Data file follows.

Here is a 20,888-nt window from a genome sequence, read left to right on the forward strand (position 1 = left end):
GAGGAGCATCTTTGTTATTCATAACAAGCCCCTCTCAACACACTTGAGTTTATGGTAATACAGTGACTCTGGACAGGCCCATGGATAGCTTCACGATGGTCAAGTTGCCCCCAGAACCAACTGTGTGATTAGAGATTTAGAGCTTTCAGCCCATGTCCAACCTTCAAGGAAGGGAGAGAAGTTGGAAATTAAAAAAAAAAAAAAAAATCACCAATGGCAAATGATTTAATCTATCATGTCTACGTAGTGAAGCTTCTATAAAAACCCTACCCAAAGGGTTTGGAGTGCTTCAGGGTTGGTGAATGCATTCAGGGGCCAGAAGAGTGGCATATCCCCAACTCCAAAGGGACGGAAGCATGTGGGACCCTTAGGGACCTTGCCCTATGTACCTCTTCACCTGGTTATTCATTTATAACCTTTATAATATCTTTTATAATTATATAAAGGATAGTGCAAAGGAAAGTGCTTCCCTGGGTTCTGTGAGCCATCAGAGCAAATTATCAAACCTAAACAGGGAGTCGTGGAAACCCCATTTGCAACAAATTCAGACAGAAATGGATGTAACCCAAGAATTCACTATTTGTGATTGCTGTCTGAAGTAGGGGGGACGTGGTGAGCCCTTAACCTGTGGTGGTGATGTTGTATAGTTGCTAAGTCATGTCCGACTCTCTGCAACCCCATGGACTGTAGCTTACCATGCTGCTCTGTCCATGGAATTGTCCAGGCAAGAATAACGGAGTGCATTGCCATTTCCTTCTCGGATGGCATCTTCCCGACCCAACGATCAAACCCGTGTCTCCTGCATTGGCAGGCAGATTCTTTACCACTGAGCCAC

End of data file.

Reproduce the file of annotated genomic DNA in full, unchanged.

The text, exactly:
Here is a 20,888-nt window from a genome sequence, read left to right on the forward strand (position 1 = left end):
GAGGAGCATCTTTGTTATTCATAACAAGCCCCTCTCAACACACTTGAGTTTATGGTAATACAGTGACTCTGGACAGGCCCATGGATAGCTTCACGATGGTCAAGTTGCCCCCAGAACCAACTGTGTGATTAGAGATTTAGAGCTTTCAGCCCATGTCCAACCTTCAAGGAAGGGAGAGAAGTTGGAAATTAAAAAAAAAAAAAAAAATCACCAATGGCAAATGATTTAATCTATCATGTCTACGTAGTGAAGCTTCTATAAAAACCCTACCCAAAGGGTTTGGAGTGCTTCAGGGTTGGTGAATGCATTCAGGGGCCAGAAGAGTGGCATATCCCCAACTCCAAAGGGACGGAAGCATGTGGGACCCTTAGGGACCTTGCCCTATGTACCTCTTCACCTGGTTATTCATTTATAACCTTTATAATATCTTTTATAATTATATAAAGGATAGTGCAAAGGAAAGTGCTTCCCTGGGTTCTGTGAGCCATCAGAGCAAATTATCAAACCTAAACAGGGAGTCGTGGAAACCCCATTTGCAACAAATTCAGACAGAAATGGATGTAACCCAAGAATTCACTATTTGTGATTGCTGTCTGAAGTAGGGGGGACGTGGTGAGCCCTTAACCTGTGGTGGTGATGTTGTATAGTTGCTAAGTCATGTCCGACTCTCTGCAACCCCATGGACTGTAGCTTACCATGCTGCTCTGTCCATGGAATTGTCCAGGCAAGAATAACGGAGTGCATTGCCATTTCCTTCTCGGATGGCATCTTCCCGACCCAACGATCAAACCCGTGTCTCCTGCATTGGCAGGCAGATTCTTTACCACTGAGCCAC